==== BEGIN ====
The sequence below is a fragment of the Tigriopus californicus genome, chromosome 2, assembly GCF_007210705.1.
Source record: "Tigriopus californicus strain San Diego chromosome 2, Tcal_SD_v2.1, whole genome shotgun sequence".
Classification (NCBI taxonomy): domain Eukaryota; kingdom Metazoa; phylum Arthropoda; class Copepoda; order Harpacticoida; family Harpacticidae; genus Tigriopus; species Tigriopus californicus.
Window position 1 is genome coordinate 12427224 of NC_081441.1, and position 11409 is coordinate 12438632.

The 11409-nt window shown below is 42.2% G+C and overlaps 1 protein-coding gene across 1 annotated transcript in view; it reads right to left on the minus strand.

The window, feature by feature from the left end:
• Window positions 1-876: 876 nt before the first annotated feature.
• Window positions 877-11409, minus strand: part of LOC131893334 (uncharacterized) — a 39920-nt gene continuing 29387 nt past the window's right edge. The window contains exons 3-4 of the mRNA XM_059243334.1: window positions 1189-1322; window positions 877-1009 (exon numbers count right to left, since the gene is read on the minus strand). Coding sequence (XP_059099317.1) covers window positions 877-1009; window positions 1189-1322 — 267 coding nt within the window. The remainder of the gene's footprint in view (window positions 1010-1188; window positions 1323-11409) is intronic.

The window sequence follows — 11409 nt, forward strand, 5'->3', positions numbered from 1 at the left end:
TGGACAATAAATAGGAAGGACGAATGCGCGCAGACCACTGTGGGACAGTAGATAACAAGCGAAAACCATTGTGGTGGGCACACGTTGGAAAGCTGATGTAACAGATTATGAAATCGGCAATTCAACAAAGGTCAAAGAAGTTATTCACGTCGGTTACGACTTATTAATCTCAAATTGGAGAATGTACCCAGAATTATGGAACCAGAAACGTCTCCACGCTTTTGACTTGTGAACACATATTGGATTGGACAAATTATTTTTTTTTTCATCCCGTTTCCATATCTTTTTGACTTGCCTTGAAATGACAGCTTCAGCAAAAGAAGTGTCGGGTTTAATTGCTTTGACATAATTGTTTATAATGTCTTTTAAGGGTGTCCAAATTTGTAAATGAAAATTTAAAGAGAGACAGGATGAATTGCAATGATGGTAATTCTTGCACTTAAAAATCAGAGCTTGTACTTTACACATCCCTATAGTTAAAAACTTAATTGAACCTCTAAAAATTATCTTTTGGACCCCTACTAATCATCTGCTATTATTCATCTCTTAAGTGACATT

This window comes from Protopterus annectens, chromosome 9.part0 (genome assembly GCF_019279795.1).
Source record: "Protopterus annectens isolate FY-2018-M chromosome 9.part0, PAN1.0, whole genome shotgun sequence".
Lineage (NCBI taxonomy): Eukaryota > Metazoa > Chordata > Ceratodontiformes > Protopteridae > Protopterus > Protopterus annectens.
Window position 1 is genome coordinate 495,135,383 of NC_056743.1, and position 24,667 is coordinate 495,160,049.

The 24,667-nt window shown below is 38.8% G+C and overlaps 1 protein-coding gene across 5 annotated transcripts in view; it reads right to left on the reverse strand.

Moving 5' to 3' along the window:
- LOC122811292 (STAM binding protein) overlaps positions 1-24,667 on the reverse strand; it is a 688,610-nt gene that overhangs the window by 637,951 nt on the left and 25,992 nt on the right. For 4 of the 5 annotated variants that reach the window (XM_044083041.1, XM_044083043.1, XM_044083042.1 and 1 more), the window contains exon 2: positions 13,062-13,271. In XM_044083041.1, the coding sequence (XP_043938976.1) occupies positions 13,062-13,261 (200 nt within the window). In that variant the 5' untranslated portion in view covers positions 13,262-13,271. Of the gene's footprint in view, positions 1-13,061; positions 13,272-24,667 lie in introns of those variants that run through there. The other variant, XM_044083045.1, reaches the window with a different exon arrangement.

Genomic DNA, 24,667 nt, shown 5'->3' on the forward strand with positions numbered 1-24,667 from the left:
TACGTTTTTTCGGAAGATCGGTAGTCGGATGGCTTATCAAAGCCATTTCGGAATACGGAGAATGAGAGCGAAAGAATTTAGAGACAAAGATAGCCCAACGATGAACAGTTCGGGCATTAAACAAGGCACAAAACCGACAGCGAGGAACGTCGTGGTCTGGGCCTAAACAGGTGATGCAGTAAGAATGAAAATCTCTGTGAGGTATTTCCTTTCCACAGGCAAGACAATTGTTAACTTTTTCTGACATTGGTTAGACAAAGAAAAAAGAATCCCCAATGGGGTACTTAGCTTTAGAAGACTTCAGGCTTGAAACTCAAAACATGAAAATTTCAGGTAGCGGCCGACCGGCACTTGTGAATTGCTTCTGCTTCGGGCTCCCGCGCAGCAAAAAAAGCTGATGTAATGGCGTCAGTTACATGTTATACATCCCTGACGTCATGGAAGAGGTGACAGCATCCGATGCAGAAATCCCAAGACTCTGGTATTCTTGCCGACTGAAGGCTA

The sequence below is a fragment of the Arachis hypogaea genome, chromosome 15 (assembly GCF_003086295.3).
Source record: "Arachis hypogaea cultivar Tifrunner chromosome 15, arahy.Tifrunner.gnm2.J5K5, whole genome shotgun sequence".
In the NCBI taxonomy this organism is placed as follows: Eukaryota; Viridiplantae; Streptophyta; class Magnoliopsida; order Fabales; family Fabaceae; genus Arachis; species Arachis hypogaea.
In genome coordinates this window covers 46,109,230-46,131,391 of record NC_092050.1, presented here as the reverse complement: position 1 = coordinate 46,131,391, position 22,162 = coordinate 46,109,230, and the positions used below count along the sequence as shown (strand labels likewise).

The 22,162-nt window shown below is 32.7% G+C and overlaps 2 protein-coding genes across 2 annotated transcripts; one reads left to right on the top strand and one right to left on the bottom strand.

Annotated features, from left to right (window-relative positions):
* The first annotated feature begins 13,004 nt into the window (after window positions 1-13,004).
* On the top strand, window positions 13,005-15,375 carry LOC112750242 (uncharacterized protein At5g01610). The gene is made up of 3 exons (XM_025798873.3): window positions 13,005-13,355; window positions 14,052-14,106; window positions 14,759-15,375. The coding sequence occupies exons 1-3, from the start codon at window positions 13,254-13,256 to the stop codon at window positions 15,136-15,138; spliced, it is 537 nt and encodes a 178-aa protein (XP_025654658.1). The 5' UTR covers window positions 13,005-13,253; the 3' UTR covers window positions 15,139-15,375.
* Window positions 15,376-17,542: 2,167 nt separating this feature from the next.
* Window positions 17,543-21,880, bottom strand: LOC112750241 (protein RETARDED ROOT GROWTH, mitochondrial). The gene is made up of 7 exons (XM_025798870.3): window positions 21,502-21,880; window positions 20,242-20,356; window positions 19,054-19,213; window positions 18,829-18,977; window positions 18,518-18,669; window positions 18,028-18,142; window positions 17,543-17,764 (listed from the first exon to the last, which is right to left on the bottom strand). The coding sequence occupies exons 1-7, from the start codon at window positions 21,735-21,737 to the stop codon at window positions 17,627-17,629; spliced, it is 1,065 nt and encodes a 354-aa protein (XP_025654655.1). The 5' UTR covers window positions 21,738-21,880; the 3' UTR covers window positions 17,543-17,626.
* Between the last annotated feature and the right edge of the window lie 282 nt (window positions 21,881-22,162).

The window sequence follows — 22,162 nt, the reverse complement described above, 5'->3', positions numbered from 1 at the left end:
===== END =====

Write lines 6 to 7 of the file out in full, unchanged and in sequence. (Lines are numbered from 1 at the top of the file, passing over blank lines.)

The window, feature by feature from the left end:
• Window positions 1-876: 876 nt before the first annotated feature.